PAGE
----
Huge Investment Highlights Manchester’s Commitment to Being Zero Carbon City

Figures released on Tuesday by Manchester City Council show the city’s £227m commitment trying to reach its 2038 zero carbon goal.

Since the Climate Change Action Plan was launched, the multi-million pound investment has been earmarked to help the council and the city.

This money will be used to try and help reduce emissions across the city through a number of projects such as Mayfield Park, LED street lighting, Civic Quarter Heat Network and many more.

Some projects that have already been rolled out include replacing half of the city’s fleet vehicles (such as waste) with electric ones. There are further plans to replace more as well.

Planting trees, installing West Gorton’s ‘sponge park’ and influencing the city’s stakeholders to decarbonise are some other actions being undertaken.

Manchester City Council

Councillor Tracey Rawlins said: “We can’t not do this, we have no choice, it’s absolutely imperative that we keep driving this agenda.”

Of the £227m investment, £70.1m of that is going to be from the government. Despite that, Cllr Rawlins still challenged them to do more.

She said: “There is still no clear financial commitment where it matters to support us, as residents in making those high-level changes that we need, especially around housing.”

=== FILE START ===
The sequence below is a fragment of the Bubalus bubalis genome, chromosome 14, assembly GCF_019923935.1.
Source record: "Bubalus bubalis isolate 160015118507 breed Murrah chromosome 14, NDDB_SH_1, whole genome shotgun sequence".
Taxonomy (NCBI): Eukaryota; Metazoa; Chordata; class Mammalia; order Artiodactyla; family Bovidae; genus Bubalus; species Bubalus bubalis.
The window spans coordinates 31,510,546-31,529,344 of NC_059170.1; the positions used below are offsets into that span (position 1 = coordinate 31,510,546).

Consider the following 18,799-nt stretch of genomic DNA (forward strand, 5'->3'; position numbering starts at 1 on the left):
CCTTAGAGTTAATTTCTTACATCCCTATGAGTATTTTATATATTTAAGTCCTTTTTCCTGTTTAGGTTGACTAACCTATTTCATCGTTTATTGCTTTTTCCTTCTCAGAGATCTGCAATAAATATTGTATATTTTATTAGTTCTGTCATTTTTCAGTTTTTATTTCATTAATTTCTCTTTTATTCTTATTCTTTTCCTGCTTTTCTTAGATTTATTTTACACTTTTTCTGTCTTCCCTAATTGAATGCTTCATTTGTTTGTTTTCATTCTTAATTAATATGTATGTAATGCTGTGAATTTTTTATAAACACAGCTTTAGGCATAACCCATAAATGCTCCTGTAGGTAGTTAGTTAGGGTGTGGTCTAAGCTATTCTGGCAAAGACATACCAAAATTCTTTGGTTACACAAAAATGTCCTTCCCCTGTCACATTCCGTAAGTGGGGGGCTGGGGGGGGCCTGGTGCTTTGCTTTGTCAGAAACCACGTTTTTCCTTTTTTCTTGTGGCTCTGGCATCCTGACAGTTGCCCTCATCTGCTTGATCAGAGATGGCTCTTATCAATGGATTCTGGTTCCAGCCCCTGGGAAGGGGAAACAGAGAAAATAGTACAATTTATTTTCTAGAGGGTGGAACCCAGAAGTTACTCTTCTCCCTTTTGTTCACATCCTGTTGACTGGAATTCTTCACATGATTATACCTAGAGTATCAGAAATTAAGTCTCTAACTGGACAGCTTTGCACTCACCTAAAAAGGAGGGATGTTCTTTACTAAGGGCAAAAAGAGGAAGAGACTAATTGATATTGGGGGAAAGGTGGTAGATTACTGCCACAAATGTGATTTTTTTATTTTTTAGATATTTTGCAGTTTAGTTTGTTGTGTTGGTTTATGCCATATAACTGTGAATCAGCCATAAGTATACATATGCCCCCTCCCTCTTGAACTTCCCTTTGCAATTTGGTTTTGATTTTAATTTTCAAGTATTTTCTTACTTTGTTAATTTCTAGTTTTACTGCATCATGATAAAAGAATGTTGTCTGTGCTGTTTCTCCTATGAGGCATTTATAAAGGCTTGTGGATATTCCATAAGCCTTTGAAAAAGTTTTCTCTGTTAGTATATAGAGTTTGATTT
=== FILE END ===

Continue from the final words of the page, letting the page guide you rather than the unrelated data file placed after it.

The released figures come a week after the city’s Cultural Impact Survey highlighted many organisations within the city have a plan in progress to reduce carbon emissions.

The Manchester Climate Action Plan was initially published in 2020. The aim of plan is for the city to be zero-carbon by 2038, 12 years ahead of the UK’s overall target.

Listed below is the breakdown of the £227m investment:

  • £109.2m Council funding (this includes investment in LED street lighting, the Civic Quarter Heat Network, Estates Carbon Reduction, purchase of electric refuse collection vehicles, and others). 
  • £70.1m from the UK Government (this includes funding for Mayfield Park, the Urban Tree Challenge Fund, Public Sector Decarbonisation Scheme, and others).  
  • £35.4m from GMCA (this includes Active Travel and the GM Mayors Challenge Fund). 
  • £4.3m from the European Union (including ERDF funded Unlocking Clean Energy, Horizon 2020 funding for West Gorton Park, URBACT C-Change and Zero Carbon Cities projects and e-cargo bikes). 
  • £4.3m from partners (including One Manchester contribution to the Social Housing Decarbonisation Fund) 
  • £3.6m from the Manchester Climate Change Agency (including In Our Nature funding from the National Lottery).

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